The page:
Other than your website, it is also recommended to dedicate time towards social media. (Facebook, Instagram, Pinterest). The more effort you put into marketing your business using methods that involve word of mouth, an Internet presence, and social media, the less money you will spend long term. Long term, you will want to invest either time or funds to pay someone towards improving the visibility of your website on search engines when people are searching for your types of products and services.

Marketing to the Public

There are several directions you can take when it comes to marketing your rental equipment locally:

Newspaper Advertising
Search Engine Marketing (Pay Per Click).
Signs and flyers
Word of mouth from friends and family.
Social Media (Facebook, Instagram, Pinterest, Twitter)

You can also hand out business cards to other business owners or drive out to venues and speak with event planners. Several event planners rent equipment for their events instead of maintaining an inventory of their own. Whatever methods you go with, it's important to analyze your marketing data so you can track which marketing efforts are giving you a good ROI and which ones are draining your resources. The ones that don't give a good return can be scraped and that money can be put towards marketing efforts that work.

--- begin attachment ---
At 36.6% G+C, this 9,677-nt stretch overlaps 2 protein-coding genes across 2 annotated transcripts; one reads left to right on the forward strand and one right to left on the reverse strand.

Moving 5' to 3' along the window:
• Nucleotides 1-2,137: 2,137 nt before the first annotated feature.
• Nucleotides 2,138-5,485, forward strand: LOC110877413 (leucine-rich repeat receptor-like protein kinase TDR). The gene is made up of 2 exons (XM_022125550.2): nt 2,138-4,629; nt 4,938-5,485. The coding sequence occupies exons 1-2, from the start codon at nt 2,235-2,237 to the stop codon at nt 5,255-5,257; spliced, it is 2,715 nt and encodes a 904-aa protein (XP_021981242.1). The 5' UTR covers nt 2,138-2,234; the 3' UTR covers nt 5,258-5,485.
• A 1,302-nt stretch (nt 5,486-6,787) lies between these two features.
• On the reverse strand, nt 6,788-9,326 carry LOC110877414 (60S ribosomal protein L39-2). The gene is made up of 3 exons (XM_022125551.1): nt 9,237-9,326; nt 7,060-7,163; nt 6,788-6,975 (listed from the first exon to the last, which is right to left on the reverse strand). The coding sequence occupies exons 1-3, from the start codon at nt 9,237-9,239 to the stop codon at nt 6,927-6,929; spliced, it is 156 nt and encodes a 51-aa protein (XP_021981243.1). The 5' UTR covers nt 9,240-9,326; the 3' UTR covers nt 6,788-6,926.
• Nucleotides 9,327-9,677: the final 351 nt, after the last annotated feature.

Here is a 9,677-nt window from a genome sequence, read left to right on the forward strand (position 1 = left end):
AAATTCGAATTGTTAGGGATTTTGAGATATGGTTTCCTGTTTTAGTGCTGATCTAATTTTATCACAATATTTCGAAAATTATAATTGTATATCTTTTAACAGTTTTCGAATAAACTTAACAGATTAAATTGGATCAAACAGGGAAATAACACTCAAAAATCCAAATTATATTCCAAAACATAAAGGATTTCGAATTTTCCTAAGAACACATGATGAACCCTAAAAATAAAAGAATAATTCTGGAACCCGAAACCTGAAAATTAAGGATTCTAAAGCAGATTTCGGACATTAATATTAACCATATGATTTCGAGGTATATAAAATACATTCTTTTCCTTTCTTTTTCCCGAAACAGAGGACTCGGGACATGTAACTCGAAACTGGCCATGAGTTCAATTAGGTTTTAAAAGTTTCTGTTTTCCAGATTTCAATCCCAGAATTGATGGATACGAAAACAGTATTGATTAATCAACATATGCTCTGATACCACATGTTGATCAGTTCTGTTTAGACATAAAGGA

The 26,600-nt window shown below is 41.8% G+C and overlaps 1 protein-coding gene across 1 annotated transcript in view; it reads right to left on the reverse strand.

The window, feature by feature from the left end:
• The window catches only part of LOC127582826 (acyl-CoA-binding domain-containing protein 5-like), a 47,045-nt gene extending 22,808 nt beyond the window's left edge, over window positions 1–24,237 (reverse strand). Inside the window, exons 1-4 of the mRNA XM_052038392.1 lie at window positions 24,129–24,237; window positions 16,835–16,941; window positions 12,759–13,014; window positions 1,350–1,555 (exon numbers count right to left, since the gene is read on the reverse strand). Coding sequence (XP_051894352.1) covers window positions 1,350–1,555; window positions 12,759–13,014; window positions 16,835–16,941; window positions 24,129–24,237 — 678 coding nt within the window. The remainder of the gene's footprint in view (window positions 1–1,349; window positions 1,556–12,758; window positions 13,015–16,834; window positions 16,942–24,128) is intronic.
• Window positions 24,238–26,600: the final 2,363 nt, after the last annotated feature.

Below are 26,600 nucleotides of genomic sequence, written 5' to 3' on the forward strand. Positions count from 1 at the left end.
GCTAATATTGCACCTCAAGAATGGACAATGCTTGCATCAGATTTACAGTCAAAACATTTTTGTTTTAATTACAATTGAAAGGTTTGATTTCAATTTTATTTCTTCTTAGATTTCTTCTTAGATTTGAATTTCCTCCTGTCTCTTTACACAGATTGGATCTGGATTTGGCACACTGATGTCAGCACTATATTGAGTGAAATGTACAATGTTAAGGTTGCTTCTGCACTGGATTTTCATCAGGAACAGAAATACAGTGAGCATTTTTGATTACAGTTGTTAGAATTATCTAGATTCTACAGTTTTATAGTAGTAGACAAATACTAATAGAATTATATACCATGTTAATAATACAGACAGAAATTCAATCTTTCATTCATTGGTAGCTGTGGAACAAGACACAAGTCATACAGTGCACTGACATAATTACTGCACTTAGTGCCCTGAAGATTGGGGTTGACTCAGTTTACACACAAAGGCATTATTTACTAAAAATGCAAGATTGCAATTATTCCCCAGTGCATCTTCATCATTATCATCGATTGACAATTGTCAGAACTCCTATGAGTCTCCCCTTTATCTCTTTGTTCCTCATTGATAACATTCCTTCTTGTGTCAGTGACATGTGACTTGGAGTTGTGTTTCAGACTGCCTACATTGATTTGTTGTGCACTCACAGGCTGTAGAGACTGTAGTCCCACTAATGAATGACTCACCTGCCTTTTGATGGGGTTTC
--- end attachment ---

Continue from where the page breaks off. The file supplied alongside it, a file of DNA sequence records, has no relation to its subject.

Going Above and Beyond

The holy grail of your business, and the only thing that will separate you from the rest of the competition: customer service. You will service all types, from customers looking to plan small backyard parties to corporate event planners. Whether they are a one-time customer, or they continue to purchase rental equipment from you, they all have one thing in common: they will give you the best advertisement for your business. This all depends on the level of customer service you can provide to them. The customer may not always be right, but they are the customer. 

No matter how far you go to provide quality service, issues can still arise. It's important to be prepared for anything and handle the situation appropriately. Don't think of these service related issues as problems for you, but as an opportunity to show the customer you will go above and beyond to resolve anything. People appreciate this level of service from companies and they will tell others about what happened, and what you did to fix it.

I hope this guide serves as a useful tool for all new and prospering rental businesses around the world. Share some of your thoughts, experiences, and advice in the comment section below for those starting in this industry!

13th Mar 2015 Joe Peyton